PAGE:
by Josh Baxt
Big datasets can be incredible assets in business, healthcare, the physical and social sciences and many other disciplines – but the data won’t reveal itself. To isolate useful information and harness its predictive capabilities, researchers and organizations rely on sophisticated data sorting techniques, such as machine learning.
But machine learning and related disciplines face their own headwinds. For example, the model building process can be slow and both labor- and resource-intensive. UC San Diego Computer Science and Engineering and Halicioğlu Data Science Institute Assistant Professor Arun Kumar is working to make it faster, easier and more economical to handle these large datasets.
“I bridge the gap, from an academic standpoint, between computing systems and machine learning,” said Kumar. “I focus on reducing the resource costs of those building processes – what we call model selection – and improving resource efficiency: reducing costs, run times and energy consumption during the model building process.”
Kumar is largely focused on deployment issues, including scalability and usability. Two of his primary projects are Cerebro, which is developing artificial neural networks, and Sorting Hat, which focuses on reducing data preparation times.
Borrowing approaches from the database community, which has been studying these issues for some time, Kumar and colleagues want to apply that knowledge to machine learning to find the most efficient ways to analyze data.
These skills are in great demand from both industry and academia. He is currently working with health and social scientists and discussing future collaborations with computational physicists and neuroscientists. It seems everybody has data they need to crunch.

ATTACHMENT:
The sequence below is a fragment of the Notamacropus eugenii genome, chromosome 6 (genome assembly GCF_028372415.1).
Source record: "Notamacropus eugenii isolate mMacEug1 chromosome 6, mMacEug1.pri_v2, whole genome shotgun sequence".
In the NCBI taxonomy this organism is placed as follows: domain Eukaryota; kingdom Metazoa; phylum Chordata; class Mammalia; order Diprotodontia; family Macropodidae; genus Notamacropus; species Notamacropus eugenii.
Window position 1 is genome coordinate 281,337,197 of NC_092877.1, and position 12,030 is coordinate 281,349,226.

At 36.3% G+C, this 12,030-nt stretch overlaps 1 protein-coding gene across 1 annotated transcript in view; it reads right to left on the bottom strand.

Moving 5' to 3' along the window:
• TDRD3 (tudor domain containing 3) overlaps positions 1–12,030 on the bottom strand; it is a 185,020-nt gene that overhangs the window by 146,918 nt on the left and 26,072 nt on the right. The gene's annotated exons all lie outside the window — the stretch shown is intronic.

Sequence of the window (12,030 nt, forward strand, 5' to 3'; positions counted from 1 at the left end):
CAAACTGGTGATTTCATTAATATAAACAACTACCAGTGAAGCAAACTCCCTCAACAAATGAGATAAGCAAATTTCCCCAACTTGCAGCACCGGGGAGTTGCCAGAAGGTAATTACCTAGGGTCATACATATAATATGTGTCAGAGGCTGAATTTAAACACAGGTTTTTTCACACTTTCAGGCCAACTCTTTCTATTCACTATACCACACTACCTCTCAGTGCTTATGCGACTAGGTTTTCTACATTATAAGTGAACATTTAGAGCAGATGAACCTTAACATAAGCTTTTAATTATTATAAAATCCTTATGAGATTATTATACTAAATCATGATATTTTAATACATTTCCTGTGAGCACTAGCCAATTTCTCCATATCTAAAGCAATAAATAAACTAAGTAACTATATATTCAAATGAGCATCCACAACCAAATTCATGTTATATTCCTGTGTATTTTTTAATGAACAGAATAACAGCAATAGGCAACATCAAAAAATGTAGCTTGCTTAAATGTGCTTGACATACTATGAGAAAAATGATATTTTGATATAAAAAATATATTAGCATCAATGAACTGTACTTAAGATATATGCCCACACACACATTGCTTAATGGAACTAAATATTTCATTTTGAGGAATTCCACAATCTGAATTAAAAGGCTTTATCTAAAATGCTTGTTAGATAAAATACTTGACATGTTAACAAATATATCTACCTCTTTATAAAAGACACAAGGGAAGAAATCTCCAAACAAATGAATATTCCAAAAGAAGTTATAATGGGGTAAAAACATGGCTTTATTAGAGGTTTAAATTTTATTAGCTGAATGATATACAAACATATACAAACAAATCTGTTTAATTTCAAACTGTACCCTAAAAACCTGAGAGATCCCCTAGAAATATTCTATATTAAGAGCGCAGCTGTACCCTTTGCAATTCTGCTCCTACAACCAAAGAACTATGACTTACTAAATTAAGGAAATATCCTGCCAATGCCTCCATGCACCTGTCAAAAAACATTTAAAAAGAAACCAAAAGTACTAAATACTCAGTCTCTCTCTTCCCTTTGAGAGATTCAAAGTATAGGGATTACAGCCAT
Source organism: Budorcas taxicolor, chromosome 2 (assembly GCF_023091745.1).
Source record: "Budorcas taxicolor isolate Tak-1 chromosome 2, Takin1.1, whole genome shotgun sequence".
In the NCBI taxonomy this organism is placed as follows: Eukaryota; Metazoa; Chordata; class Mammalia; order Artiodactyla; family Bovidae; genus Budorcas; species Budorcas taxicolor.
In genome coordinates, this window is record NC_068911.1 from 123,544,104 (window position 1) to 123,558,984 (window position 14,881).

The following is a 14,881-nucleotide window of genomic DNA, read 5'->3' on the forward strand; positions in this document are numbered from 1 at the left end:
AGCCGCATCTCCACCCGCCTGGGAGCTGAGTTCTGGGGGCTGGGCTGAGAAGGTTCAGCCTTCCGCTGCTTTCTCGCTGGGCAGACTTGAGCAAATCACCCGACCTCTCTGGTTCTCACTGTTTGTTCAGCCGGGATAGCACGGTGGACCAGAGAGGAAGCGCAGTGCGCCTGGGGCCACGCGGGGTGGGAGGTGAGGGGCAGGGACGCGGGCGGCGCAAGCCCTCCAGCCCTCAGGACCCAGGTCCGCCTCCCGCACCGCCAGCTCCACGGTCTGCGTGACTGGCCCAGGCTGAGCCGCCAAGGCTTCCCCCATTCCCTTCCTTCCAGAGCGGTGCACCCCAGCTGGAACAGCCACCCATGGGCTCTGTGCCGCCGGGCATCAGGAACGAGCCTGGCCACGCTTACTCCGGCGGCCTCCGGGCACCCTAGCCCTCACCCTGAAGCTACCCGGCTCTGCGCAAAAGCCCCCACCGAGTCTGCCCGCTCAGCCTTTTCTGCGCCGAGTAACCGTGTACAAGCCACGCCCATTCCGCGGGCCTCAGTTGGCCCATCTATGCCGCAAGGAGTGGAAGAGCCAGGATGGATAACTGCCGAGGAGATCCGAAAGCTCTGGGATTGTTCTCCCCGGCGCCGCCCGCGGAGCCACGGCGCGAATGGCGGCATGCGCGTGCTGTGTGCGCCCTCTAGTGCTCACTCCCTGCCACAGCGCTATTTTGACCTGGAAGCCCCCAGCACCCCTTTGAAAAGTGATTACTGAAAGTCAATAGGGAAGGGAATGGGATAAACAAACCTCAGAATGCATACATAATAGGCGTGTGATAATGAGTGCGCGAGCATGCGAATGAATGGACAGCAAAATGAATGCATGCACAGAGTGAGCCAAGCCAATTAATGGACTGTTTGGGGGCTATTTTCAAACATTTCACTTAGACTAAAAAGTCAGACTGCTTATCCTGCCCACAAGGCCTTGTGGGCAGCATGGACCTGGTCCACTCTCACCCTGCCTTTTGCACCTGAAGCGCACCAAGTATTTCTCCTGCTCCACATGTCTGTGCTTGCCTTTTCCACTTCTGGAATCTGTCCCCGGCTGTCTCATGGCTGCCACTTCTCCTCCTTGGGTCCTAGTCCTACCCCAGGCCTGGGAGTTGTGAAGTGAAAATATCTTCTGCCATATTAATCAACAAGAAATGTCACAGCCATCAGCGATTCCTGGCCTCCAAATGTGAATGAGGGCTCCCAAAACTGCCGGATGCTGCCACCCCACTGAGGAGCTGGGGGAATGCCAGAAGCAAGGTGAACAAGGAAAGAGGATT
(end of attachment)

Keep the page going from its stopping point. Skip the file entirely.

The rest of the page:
“The domain science folks have these large-scale data analytics problems, but they can't build the software themselves,” said Kumar. “Off the shelf software is not up to par, so we build the tools they need.”
One recent paper, published in the Journal for the Measurement of Physical Behaviour, highlights how Kumar’s work intersects with health sciences. He and Loki Natarajan, UC San Diego professor of Family Medicine and Public Health, and colleagues recently tested different deep learning algorithms to determine which ones are better at measuring physical activity in patients.
“These were cohorts of cancer survivors and obese people who wore accelerometers to measure their movements,” said Kumar. “The deep learning models we built could more accurately log their movements, as well as analyze their exercise patterns and predict longitudinal health outcomes.”
Using Cerebro, the team compared an artificial neural network, called a convolutional neural network (CNN), to other machine learning algorithms, called random forest and logistic regression. In the study, 28 women wore two different motion tracking devices and the team compared the predictive outputs from CNN, random forest and logistic regression.
The CNN did a much better job classifying whether the participants were sitting, standing or walking. These findings give health scientists better tools to measure activity out in the wild.
In addition to his academic partners, Kumar has also received great support from industry. While he’s not taking projects from these companies, their interests can align on initiatives he’s already created. The lab has received support from VMware for Cerebro and Google and Amazon for Sorting Hat. Cerebro is also funded by Kumar’s National Science Foundation CAREER grant.
“The Cerebro project is fundamentally about reducing resource costs and the energy footprint,” said Kumar. “VMWare offers cloud solutions for their enterprise customers, so they were interested in reducing run times and resources costs.”
On top of all that, Kumar was recently honored with the 2021 IEEE TCDE Rising Star Award, which is given to junior researchers “for designing and deploying data analytics systems powered by innovative machine learning and artificial intelligence algorithms.”
“It was a great honor,” said Kumar. “A number of people very graciously supported me. I hope I can continue to reward their faith in my work.”